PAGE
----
A severe strain of ransomware known as GermanWiper has been spreading a path of digital destruction across German computer networks. Except GermanWiper isn’t exactly ransomware-it’s something much worse.
Recently, the city of Baltimore has been dealing with a severe ransomware attack. And they’re not alone. Ransomware is popping up in municipalities across America and major cities are paying hundreds of thousands of dollars to regain access to crucial data. To review, ransomware attacks encrypt your files demanding a payment in exchange for decryption keys.
But why would big cities pay these kinds of exorbitant sums to internet scammers?
Ransomware is unique within the world of cybercrime in that there’s always been a certain level of trust involved for the scheme to endure. More often than not, when victims pay the ransom, they regain access to their files.
With GermanWiper, the deal is off. That’s because this strain of “ransomware” doesn’t lock your computer or encrypt your files. Instead-just as its name implies-it permanently wipes your drive by overwriting files making them impossible to retrieve.
GermanWiper malware arrives as an email disguised as a job opportunity with an application attached. The attack ensues when the recipient clicks on the attached .LNK file. And despite having no files to offer in return, GermanWiper has the audacity to ask for a ransom.
The wiper malware threat is growing rapidly with IBM’s X-Force Incident Response and Intelligence Services (IRIS) recently reporting that such attacks have shot up by 200% during the first half of 2019. The Department of Homeland Security has also recently issued an alert.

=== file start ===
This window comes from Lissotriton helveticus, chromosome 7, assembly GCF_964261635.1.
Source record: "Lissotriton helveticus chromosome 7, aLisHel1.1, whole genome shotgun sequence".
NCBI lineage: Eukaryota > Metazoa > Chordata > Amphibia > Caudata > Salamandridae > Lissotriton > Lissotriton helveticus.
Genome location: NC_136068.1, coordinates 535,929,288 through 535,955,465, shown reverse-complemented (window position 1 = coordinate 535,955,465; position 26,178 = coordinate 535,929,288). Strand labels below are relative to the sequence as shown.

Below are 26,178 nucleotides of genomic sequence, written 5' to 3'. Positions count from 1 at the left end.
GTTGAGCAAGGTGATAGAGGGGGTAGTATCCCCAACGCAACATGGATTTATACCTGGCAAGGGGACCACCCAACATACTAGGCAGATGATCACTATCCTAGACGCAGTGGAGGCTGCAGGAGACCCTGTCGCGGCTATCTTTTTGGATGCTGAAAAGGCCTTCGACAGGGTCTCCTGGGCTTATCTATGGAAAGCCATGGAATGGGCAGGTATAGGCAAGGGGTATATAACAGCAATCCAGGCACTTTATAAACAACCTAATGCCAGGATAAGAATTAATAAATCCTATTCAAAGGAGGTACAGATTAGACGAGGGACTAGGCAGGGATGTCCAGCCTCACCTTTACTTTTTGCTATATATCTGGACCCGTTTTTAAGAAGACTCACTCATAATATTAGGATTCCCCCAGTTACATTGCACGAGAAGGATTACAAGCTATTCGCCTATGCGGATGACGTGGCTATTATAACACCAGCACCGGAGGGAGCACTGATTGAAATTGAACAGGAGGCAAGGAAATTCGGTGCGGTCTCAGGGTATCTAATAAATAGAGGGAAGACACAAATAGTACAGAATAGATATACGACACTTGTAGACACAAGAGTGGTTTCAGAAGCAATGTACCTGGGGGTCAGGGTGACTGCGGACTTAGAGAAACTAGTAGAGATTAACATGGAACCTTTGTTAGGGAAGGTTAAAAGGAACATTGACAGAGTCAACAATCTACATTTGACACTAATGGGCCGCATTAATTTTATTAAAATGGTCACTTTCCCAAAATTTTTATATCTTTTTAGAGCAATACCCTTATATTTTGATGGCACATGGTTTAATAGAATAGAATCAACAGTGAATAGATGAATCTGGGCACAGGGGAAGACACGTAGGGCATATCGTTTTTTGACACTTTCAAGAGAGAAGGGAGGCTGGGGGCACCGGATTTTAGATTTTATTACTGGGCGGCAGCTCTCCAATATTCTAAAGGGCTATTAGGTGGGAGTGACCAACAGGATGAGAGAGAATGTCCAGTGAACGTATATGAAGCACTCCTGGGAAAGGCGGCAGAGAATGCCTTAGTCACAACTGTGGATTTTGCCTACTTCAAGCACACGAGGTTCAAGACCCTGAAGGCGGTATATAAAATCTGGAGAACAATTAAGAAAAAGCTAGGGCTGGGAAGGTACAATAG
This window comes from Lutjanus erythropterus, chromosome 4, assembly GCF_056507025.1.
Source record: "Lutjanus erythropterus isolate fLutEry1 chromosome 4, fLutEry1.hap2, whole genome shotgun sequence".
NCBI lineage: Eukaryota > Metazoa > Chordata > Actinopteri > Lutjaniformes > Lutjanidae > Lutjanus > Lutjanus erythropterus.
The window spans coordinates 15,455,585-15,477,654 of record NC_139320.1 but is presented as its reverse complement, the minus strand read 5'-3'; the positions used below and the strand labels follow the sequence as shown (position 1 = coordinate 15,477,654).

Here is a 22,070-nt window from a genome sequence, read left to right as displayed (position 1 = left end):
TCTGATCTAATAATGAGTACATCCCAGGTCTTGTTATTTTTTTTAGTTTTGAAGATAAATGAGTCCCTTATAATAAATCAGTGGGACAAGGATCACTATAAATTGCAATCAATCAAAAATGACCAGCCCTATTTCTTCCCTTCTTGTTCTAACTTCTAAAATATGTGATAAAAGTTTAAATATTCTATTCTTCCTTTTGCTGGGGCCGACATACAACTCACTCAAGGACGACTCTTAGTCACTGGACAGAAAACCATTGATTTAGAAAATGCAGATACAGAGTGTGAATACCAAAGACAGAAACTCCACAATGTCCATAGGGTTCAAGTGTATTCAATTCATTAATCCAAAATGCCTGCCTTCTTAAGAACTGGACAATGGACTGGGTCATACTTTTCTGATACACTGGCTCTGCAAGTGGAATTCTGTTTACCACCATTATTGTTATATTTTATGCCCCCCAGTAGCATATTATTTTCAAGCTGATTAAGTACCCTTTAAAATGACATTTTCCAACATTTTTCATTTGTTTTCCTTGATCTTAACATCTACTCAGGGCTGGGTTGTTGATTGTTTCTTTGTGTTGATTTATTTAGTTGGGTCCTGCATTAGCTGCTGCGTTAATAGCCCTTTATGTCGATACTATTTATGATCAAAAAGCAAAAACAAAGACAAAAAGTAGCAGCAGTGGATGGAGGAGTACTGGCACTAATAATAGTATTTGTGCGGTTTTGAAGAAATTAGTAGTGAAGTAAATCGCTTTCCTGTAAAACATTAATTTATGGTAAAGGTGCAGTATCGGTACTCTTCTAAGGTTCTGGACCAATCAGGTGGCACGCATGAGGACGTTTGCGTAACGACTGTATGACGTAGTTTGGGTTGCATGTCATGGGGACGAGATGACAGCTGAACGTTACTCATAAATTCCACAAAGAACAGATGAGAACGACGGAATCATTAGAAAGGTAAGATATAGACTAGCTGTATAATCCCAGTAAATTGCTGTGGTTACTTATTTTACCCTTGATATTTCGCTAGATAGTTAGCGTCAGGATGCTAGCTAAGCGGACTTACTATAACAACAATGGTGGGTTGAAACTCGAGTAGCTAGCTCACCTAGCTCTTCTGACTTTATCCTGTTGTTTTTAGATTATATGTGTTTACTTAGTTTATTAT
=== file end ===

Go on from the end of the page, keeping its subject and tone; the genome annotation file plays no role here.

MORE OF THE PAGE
There’s no reason why GermanWiper’s developers can’t, or won’t, adapt their scam to other countries. And there’s no doubt copycats will follow. But the bait-and-switch duplicity of wiper malware masquerading as traditional ransomware will eventually destroy ransomware’s already brittle business model.
The only real insurance against wiper malware is a solid data backup system. Worryingly, a recent GetApp survey found that only about two-thirds of those surveyed reported their company uses a data backup system for security.
There’s no reason for that number to be so low. All businesses that connect to the internet and employ humans are vulnerable to wiper malware threats such as GermanWiper.
Sure, I write for GetApp where we strive to be the best software research site on the web. However, I didn’t write this to sell you on a particular piece of software. I wrote this to sell you on the concept of maintaining a data backup system-any data backup system.
Backup options abound including cloud services, automated backup software, network attached storage, and even the backup and restore function included with your operating system.
While Germanwiper’s emergence is as alarming as it is destructive, it might just be the beginning of the end for ransomware. And even if it isn’t, backing up your data will ensure that your business doesn’t get wiped out.
The data security survey referenced in this article was conducted by GetApp in June 2019 using Amazon Mechanical Turk among 714 respondents who reported full-time employment in the United States.